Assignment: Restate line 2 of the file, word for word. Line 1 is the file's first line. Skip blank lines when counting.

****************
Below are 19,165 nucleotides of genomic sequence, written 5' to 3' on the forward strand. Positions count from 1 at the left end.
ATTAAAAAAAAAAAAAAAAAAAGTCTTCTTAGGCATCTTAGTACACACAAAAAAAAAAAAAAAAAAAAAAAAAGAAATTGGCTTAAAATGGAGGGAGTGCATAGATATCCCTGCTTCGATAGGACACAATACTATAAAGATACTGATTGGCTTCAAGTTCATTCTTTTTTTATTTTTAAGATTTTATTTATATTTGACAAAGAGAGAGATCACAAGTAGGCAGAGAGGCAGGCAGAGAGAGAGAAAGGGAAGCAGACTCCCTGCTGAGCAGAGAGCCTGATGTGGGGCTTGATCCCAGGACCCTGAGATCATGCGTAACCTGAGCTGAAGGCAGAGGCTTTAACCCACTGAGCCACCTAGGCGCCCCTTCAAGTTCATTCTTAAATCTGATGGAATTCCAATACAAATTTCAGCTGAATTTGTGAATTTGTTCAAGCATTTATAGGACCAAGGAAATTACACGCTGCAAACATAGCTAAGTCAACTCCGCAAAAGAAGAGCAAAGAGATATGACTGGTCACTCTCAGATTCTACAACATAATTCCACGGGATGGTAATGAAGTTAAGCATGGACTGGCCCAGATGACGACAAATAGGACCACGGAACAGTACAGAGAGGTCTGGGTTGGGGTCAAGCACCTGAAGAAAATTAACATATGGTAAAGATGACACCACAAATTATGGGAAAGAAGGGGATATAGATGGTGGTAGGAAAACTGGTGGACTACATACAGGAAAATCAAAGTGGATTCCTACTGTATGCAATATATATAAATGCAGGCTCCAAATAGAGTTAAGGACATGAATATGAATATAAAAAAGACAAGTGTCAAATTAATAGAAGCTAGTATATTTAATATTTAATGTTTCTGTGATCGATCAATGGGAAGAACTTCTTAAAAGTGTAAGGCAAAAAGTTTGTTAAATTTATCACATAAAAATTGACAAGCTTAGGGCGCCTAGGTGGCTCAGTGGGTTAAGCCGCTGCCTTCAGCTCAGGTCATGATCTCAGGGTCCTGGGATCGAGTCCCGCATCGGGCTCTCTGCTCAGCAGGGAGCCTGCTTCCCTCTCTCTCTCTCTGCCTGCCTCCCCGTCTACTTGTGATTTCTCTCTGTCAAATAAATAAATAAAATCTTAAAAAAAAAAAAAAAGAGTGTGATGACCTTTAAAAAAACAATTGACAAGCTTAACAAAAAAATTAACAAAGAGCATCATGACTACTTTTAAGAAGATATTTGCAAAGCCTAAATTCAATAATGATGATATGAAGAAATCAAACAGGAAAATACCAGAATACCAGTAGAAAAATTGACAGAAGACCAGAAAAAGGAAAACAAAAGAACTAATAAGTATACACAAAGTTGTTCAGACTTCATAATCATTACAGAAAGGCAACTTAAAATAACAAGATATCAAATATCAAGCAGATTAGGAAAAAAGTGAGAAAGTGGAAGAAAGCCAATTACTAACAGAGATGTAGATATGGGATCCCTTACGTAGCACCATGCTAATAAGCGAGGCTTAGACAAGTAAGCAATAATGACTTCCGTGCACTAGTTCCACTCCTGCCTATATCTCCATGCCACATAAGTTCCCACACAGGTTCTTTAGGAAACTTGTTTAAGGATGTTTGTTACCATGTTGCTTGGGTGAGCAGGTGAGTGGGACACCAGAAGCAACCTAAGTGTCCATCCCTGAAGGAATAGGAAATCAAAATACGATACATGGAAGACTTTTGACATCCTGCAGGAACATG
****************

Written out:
ATTAAAAAAAAAAAAAAAAAAAGTCTTCTTAGGCATCTTAGTACACACAAAAAAAAAAAAAAAAAAAAAAAAAGAAATTGGCTTAAAATGGAGGGAGTGCATAGATATCCCTGCTTCGATAGGACACAATACTATAAAGATACTGATTGGCTTCAAGTTCATTCTTTTTTTATTTTTAAGATTTTATTTATATTTGACAAAGAGAGAGATCACAAGTAGGCAGAGAGGCAGGCAGAGAGAGAGAAAGGGAAGCAGACTCCCTGCTGAGCAGAGAGCCTGATGTGGGGCTTGATCCCAGGACCCTGAGATCATGCGTAACCTGAGCTGAAGGCAGAGGCTTTAACCCACTGAGCCACCTAGGCGCCCCTTCAAGTTCATTCTTAAATCTGATGGAATTCCAATACAAATTTCAGCTGAATTTGTGAATTTGTTCAAGCATTTATAGGACCAAGGAAATTACACGCTGCAAACATAGCTAAGTCAACTCCGCAAAAGAAGAGCAAAGAGATATGACTGGTCACTCTCAGATTCTACAACATAATTCCACGGGATGGTAATGAAGTTAAGCATGGACTGGCCCAGATGACGACAAATAGGACCACGGAACAGTACAGAGAGGTCTGGGTTGGGGTCAAGCACCTGAAGAAAATTAACATATGGTAAAGATGACACCACAAATTATGGGAAAGAAGGGGATATAGATGGTGGTAGGAAAACTGGTGGACTACATACAGGAAAATCAAAGTGGATTCCTACTGTATGCAATATATATAAATGCAGGCTCCAAATAGAGTTAAGGACATGAATATGAATATAAAAAAGACAAGTGTCAAATTAATAGAAGCTAGTATATTTAATATTTAATGTTTCTGTGATCGATCAATGGGAAGAACTTCTTAAAAGTGTAAGGCAAAAAGTTTGTTAAATTTATCACATAAAAATTGACAAGCTTAGGGCGCCTAGGTGGCTCAGTGGGTTAAGCCGCTGCCTTCAGCTCAGGTCATGATCTCAGGGTCCTGGGATCGAGTCCCGCATCGGGCTCTCTGCTCAGCAGGGAGCCTGCTTCCCTCTCTCTCTCTCTGCCTGCCTCCCCGTCTACTTGTGATTTCTCTCTGTCAAATAAATAAATAAAATCTTAAAAAAAAAAAAAAAGAGTGTGATGACCTTTAAAAAAACAATTGACAAGCTTAACAAAAAAATTAACAAAGAGCATCATGACTACTTTTAAGAAGATATTTGCAAAGCCTAAATTCAATAATGATGATATGAAGAAATCAAACAGGAAAATACCAGAATACCAGTAGAAAAATTGACAGAAGACCAGAAAAAGGAAAACAAAAGAACTAATAAGTATACACAAAGTTGTTCAGACTTCATAATCATTACAGAAAGGCAACTTAAAATAACAAGATATCAAATATCAAGCAGATTAGGAAAAAAGTGAGAAAGTGGAAGAAAGCCAATTACTAACAGAGATGTAGATATGGGATCCCTTACGTAGCACCATGCTAATAAGCGAGGCTTAGACAAGTAAGCAATAATGACTTCCGTGCACTAGTTCCACTCCTGCCTATATCTCCATGCCACATAAGTTCCCACACAGGTTCTTTAGGAAACTTGTTTAAGGATGTTTGTTACCATGTTGCTTGGGTGAGCAGGTGAGTGGGACACCAGAAGCAACCTAAGTGTCCATCCCTGAAGGAATAGGAAATCAAAATACGATACATGGAAGACTTTTGACATCCTGCAGGAACATG